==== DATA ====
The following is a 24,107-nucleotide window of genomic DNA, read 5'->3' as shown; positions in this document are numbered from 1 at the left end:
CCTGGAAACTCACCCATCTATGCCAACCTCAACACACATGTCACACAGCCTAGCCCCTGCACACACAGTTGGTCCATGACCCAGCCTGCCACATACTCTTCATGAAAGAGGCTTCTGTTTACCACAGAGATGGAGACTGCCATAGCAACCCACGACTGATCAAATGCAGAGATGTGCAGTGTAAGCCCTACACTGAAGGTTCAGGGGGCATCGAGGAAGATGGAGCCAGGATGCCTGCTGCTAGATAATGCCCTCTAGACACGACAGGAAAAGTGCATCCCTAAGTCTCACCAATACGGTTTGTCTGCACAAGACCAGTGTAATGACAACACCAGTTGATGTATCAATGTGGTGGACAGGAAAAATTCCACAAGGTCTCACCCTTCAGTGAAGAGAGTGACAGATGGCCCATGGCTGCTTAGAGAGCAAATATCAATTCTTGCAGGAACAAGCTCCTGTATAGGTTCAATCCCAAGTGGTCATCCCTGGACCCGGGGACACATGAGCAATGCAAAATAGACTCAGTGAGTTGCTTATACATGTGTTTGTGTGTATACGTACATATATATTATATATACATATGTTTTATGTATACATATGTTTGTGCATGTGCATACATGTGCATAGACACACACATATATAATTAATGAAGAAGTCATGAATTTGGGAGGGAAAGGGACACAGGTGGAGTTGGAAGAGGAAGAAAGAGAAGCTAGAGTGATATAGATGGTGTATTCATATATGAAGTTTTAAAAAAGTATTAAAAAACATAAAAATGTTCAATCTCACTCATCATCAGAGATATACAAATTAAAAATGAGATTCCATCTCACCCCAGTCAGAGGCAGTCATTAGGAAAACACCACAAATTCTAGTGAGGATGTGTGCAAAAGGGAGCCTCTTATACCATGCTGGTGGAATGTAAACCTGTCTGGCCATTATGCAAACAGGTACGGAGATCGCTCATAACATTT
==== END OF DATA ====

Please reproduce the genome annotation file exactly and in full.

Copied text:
The following is a 24,107-nucleotide window of genomic DNA, read 5'->3' as shown; positions in this document are numbered from 1 at the left end:
CCTGGAAACTCACCCATCTATGCCAACCTCAACACACATGTCACACAGCCTAGCCCCTGCACACACAGTTGGTCCATGACCCAGCCTGCCACATACTCTTCATGAAAGAGGCTTCTGTTTACCACAGAGATGGAGACTGCCATAGCAACCCACGACTGATCAAATGCAGAGATGTGCAGTGTAAGCCCTACACTGAAGGTTCAGGGGGCATCGAGGAAGATGGAGCCAGGATGCCTGCTGCTAGATAATGCCCTCTAGACACGACAGGAAAAGTGCATCCCTAAGTCTCACCAATACGGTTTGTCTGCACAAGACCAGTGTAATGACAACACCAGTTGATGTATCAATGTGGTGGACAGGAAAAATTCCACAAGGTCTCACCCTTCAGTGAAGAGAGTGACAGATGGCCCATGGCTGCTTAGAGAGCAAATATCAATTCTTGCAGGAACAAGCTCCTGTATAGGTTCAATCCCAAGTGGTCATCCCTGGACCCGGGGACACATGAGCAATGCAAAATAGACTCAGTGAGTTGCTTATACATGTGTTTGTGTGTATACGTACATATATATTATATATACATATGTTTTATGTATACATATGTTTGTGCATGTGCATACATGTGCATAGACACACACATATATAATTAATGAAGAAGTCATGAATTTGGGAGGGAAAGGGACACAGGTGGAGTTGGAAGAGGAAGAAAGAGAAGCTAGAGTGATATAGATGGTGTATTCATATATGAAGTTTTAAAAAAGTATTAAAAAACATAAAAATGTTCAATCTCACTCATCATCAGAGATATACAAATTAAAAATGAGATTCCATCTCACCCCAGTCAGAGGCAGTCATTAGGAAAACACCACAAATTCTAGTGAGGATGTGTGCAAAAGGGAGCCTCTTATACCATGCTGGTGGAATGTAAACCTGTCTGGCCATTATGCAAACAGGTACGGAGATCGCTCATAACATTT